Until, four years later, I found myself in the same situation. Sitting in a hospital bed, tired and spent, being asked about what kind of adoption I would like. I remember thinking I couldn’t deal with seeing this baby, knowing how much better off he was, and how unfair it was to him and myself to keep his unfit mother in his life. I tentatively agreed to pictures and letters for the first six months, with one letter and pictures once a year after including a visit once a year. I wasn’t sure if I was going to keep up my end of the bargain.

I wasn’t even sure what these pictures and letters entailed. Would I write back? Should I write back? Did I send them pictures of my own? Selfies taken with a crappy cell phone because I was too camera shy to have others snap pictures of me. The very few pictures I had of myself and Zach over four years, because we both preferred to turn the camera to other things? Was it weird that I sent them pictures, clearly taken by my own hand? I had no idea. When the letters started, I wrote back diligently for the first two months. Filling them in on my mostly non-eventful life, unsure if they really wanted to hear all this information.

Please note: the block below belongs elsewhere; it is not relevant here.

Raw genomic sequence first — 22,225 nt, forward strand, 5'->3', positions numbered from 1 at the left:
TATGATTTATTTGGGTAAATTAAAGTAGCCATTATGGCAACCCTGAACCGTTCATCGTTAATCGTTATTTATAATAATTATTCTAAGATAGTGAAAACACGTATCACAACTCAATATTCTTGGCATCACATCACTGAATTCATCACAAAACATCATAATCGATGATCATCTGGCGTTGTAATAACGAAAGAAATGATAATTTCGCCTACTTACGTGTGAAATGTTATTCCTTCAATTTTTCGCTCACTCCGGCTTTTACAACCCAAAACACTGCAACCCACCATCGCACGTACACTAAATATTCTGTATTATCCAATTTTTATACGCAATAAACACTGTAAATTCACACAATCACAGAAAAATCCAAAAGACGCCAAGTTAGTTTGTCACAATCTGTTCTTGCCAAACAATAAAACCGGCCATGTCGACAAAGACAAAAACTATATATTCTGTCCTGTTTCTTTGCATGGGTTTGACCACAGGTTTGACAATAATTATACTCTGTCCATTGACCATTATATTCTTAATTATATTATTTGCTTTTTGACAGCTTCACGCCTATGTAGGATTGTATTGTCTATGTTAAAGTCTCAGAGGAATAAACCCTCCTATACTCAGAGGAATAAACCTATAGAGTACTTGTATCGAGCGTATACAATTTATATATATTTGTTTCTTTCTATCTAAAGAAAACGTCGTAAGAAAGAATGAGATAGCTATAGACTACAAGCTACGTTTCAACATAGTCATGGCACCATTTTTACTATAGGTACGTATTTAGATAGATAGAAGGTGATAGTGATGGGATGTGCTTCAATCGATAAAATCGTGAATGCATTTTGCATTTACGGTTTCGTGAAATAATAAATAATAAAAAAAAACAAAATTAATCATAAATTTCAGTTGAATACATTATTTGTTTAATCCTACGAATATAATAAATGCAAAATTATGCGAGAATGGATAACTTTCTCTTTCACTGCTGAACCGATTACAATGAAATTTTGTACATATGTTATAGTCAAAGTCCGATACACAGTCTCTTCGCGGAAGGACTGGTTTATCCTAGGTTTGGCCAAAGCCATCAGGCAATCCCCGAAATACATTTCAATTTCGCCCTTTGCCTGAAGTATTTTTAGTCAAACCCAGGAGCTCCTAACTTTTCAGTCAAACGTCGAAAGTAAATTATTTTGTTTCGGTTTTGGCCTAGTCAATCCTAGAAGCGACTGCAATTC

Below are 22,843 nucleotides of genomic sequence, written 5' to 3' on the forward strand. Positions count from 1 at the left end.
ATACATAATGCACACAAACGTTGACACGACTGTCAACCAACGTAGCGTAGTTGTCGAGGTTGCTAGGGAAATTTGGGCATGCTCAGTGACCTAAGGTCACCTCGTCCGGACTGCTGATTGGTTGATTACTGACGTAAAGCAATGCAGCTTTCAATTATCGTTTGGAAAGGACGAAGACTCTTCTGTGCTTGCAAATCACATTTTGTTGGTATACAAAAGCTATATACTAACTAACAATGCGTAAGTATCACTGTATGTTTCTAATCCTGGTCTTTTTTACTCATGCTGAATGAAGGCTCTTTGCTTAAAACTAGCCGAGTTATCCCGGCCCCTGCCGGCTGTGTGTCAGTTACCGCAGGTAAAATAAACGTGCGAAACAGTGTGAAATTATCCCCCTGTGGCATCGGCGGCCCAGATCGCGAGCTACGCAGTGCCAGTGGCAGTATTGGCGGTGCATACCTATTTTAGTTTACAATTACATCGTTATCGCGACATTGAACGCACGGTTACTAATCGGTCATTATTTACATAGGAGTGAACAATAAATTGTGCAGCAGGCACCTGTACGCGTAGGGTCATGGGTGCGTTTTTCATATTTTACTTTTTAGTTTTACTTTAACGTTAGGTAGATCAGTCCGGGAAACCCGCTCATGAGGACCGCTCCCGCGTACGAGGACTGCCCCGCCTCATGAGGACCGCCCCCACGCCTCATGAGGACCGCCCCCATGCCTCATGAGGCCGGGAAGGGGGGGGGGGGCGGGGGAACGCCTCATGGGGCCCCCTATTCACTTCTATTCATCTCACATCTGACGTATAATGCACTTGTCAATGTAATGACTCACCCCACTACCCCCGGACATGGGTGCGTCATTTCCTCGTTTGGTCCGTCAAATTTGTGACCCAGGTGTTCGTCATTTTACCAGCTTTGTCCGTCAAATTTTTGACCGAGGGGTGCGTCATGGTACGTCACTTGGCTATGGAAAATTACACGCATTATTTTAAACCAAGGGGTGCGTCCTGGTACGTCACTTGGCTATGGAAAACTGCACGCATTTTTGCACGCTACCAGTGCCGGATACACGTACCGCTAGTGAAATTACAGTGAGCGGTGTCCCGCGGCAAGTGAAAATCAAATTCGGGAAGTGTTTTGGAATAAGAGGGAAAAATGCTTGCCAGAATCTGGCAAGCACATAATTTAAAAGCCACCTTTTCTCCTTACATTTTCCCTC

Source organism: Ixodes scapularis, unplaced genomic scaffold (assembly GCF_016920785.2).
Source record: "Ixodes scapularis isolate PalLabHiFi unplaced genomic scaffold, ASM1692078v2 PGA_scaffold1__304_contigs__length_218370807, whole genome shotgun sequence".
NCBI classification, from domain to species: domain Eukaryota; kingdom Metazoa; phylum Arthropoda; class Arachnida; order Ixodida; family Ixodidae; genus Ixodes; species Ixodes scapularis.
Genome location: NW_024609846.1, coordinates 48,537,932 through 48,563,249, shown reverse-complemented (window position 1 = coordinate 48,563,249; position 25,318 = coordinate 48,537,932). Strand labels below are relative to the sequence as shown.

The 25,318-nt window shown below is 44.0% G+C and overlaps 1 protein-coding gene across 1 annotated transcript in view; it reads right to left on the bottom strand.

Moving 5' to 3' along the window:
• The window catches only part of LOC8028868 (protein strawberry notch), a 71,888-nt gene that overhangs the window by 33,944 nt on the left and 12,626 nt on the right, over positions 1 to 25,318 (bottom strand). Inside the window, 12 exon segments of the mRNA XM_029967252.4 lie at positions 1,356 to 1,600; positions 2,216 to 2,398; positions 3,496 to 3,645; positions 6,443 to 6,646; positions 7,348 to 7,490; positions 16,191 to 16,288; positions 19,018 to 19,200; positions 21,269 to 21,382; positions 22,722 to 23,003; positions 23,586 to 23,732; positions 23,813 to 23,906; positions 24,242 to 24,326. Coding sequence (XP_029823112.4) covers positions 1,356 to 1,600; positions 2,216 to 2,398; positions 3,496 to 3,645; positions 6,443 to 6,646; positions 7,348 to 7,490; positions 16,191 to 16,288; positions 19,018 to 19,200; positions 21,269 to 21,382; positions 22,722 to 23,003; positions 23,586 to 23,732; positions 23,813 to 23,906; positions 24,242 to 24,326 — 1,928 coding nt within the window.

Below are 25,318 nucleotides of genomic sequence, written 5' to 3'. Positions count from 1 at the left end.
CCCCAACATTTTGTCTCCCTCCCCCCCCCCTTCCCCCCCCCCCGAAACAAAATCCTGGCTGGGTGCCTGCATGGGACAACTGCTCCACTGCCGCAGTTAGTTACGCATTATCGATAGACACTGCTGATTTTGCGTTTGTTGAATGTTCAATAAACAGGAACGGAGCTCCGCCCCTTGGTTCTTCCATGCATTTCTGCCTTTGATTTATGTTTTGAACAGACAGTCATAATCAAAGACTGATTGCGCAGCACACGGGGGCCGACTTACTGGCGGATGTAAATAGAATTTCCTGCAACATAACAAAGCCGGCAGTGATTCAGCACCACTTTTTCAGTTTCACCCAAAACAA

Juno never dealt with this, just a few tearful moments after giving birth, and then everything was fine. She was with the boy she was meant to be, her baby presumably happy with her new mom. In my very limited experience, I wasn’t prepared for the overwhelming feelings I experienced afterwards, trying to swallow it. I had to be cool, like Juno. I had to be cool because I could feel the foundations of my relationship with Henry's birth father, Zach changing and shifting into an uncertain future. I had to be cool because my very, very unsupportive family was counting on me to be otherwise.